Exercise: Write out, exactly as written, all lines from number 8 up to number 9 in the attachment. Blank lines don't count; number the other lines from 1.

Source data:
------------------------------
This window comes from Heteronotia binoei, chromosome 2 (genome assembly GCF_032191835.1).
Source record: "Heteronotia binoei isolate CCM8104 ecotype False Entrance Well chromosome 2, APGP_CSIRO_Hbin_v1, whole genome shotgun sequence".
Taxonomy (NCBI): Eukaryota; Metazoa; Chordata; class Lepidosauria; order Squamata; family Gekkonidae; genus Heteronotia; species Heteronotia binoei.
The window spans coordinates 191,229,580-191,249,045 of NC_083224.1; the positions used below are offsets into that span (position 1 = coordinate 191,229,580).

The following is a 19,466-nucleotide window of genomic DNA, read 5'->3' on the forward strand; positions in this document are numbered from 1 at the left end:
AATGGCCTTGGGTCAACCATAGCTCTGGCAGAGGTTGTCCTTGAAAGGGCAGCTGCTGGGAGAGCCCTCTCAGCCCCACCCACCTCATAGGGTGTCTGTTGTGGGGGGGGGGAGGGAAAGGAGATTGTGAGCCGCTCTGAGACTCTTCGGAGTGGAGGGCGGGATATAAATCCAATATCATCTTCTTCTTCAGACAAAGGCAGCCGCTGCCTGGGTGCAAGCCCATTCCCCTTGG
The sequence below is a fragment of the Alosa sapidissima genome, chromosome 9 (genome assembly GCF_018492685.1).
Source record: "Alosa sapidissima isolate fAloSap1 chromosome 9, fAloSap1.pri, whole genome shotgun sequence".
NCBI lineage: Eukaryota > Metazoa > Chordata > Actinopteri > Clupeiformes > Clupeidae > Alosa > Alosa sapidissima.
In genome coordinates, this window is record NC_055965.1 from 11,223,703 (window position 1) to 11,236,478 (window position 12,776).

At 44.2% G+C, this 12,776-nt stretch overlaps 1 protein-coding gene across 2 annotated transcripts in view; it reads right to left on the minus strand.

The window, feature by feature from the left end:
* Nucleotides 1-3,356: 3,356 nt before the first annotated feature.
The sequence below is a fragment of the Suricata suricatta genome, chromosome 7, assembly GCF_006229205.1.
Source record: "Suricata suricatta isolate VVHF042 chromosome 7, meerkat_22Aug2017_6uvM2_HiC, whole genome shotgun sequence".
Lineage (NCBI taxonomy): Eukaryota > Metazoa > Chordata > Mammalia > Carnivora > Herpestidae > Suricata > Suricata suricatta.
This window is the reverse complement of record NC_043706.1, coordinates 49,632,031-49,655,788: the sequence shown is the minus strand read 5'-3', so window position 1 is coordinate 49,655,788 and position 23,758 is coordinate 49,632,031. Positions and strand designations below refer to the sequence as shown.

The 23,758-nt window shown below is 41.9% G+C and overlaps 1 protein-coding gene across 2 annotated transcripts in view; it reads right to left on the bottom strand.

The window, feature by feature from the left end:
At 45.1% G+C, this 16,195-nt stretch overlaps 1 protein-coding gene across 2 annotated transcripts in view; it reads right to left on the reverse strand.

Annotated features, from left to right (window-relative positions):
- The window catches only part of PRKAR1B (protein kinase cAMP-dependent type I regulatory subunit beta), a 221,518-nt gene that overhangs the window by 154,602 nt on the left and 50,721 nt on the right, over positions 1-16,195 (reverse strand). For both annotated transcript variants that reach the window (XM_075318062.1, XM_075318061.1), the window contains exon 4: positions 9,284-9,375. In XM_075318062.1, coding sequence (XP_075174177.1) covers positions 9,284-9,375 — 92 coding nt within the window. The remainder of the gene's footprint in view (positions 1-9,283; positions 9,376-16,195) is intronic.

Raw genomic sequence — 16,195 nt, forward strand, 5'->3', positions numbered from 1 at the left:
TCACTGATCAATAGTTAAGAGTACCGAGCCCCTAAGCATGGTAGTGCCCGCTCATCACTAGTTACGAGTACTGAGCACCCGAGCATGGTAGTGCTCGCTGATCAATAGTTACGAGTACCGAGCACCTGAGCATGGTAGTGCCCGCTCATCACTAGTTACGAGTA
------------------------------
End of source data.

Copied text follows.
Source record: "Alosa sapidissima isolate fAloSap1 chromosome 9, fAloSap1.pri, whole genome shotgun sequence".
NCBI lineage: Eukaryota > Metazoa > Chordata > Actinopteri > Clupeiformes > Clupeidae > Alosa > Alosa sapidissima.